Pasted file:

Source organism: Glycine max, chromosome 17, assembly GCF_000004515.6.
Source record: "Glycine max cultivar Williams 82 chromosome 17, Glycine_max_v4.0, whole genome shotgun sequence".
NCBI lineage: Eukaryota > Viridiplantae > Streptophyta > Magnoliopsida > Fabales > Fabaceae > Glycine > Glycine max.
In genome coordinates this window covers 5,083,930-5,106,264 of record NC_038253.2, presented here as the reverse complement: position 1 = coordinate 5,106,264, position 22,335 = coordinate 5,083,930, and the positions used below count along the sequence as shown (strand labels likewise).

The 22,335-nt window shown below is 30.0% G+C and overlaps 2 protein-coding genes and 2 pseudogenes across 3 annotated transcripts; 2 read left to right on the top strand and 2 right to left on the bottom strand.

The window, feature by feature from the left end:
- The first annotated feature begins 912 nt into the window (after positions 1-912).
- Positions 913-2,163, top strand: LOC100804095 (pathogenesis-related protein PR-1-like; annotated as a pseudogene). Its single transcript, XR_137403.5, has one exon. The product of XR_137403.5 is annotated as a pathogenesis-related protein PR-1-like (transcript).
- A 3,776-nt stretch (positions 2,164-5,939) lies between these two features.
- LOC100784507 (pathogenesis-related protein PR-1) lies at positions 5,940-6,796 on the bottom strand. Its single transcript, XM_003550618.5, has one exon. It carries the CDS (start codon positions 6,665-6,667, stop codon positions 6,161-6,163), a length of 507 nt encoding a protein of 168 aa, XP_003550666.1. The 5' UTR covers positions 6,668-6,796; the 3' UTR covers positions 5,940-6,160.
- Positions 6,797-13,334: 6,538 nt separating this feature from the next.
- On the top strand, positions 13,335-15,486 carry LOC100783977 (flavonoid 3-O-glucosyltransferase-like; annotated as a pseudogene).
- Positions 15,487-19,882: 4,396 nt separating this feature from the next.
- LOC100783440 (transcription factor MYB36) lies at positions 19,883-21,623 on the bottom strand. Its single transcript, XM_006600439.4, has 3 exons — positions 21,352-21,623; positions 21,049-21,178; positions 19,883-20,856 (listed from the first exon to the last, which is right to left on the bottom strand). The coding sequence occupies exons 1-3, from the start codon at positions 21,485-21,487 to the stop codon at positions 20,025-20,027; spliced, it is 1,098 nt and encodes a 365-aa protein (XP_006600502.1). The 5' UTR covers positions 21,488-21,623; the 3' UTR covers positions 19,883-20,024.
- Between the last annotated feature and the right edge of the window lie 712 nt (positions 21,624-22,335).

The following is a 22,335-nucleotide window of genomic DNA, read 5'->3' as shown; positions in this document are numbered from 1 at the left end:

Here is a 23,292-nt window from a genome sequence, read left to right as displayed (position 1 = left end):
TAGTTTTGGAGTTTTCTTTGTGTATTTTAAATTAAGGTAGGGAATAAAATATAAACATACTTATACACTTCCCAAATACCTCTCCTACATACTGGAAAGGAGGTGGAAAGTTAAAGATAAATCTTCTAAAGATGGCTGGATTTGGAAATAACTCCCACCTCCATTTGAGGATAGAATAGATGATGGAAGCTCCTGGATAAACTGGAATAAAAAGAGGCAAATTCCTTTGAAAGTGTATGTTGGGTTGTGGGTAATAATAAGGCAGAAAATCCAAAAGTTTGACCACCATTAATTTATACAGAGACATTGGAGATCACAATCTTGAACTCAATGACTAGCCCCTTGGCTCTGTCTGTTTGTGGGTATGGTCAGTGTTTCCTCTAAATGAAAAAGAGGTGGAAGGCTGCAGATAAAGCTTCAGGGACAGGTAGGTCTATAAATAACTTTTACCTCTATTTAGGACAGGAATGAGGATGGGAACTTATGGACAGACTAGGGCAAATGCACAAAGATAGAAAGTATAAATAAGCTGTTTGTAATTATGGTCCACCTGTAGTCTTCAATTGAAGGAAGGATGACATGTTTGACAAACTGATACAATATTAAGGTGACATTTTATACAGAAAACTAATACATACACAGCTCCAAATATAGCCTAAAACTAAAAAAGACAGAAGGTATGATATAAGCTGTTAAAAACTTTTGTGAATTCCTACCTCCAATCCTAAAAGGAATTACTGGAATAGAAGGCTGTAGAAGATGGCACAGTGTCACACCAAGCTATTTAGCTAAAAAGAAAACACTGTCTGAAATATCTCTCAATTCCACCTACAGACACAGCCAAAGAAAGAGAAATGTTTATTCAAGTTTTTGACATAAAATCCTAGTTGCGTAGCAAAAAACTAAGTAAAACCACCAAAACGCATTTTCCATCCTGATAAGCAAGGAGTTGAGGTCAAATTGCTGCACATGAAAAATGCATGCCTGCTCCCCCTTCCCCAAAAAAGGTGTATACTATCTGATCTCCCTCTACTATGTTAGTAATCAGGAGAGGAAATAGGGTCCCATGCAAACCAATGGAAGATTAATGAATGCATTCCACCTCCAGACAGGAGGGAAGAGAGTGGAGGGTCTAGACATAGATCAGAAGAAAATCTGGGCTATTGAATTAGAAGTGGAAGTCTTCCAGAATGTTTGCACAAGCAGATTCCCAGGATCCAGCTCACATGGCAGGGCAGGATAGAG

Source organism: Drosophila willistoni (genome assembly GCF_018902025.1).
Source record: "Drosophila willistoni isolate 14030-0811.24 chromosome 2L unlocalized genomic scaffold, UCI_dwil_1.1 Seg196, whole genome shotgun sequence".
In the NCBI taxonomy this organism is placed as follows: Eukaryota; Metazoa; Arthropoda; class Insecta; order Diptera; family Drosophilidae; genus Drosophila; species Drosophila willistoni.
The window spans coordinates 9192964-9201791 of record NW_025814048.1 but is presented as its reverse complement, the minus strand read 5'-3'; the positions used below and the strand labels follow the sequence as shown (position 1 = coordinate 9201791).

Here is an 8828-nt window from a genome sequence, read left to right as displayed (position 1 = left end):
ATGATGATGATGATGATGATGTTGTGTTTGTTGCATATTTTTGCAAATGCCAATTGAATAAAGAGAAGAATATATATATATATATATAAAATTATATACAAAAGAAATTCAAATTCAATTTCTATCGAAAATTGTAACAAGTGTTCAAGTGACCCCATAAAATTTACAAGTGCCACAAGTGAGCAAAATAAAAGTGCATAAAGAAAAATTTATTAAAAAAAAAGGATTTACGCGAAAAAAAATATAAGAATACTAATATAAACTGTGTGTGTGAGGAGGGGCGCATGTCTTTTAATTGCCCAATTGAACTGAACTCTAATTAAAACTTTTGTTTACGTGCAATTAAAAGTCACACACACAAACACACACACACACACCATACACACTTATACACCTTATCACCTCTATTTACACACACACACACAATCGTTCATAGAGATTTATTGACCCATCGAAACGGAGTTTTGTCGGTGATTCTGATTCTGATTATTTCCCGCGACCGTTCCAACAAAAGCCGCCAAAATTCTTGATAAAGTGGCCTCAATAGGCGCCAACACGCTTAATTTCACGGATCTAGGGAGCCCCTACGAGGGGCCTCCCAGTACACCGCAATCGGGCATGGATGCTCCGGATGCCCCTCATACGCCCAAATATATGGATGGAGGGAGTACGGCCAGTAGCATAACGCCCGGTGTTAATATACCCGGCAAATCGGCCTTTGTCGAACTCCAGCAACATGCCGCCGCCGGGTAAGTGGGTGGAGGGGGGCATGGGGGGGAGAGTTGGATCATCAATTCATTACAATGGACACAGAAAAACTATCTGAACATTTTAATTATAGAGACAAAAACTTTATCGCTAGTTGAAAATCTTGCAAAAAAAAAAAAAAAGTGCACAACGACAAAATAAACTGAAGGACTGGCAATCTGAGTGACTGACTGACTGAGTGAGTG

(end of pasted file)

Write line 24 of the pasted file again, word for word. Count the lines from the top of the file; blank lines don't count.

ATGATGATGATGATGATGATGTTGTGTTTGTTGCATATTTTTGCAAATGCCAATTGAATAAAGAGAAGAATATATATATATATATATAAAATTATATACAAAAGAAATTCAAATTCAATTTCTATCGAAAATTGTAACAAGTGTTCAAGTGACCCCATAAAATTTACAAGTGCCACAAGTGAGCAAAATAAAAGTGCATAAAGAAAAATTTATTAAAAAAAAAGGATTTACGCGAAAAAAAATATAAGAATACTAATATAAACTGTGTGTGTGAGGAGGGGCGCATGTCTTTTAATTGCCCAATTGAACTGAACTCTAATTAAAACTTTTGTTTACGTGCAATTAAAAGTCACACACACAAACACACACACACACACCATACACACTTATACACCTTATCACCTCTATTTACACACACACACACAATCGTTCATAGAGATTTATTGACCCATCGAAACGGAGTTTTGTCGGTGATTCTGATTCTGATTATTTCCCGCGACCGTTCCAACAAAAGCCGCCAAAATTCTTGATAAAGTGGCCTCAATAGGCGCCAACACGCTTAATTTCACGGATCTAGGGAGCCCCTACGAGGGGCCTCCCAGTACACCGCAATCGGGCATGGATGCTCCGGATGCCCCTCATACGCCCAAATATATGGATGGAGGGAGTACGGCCAGTAGCATAACGCCCGGTGTTAATATACCCGGCAAATCGGCCTTTGTCGAACTCCAGCAACATGCCGCCGCCGGGTAAGTGGGTGGAGGGGGGCATGGGGGGGAGAGTTGGATCATCAATTCATTACAATGGACACAGAAAAACTATCTGAACATTTTAATTATAGAGACAAAAACTTTATCGCTAGTTGAAAATCTTGCAAAAAAAAAAAAAAAGTGCACAACGACAAAATAAACTGAAGGACTGGCAATCTGAGTGACTGACTGACTGAGTGAGTG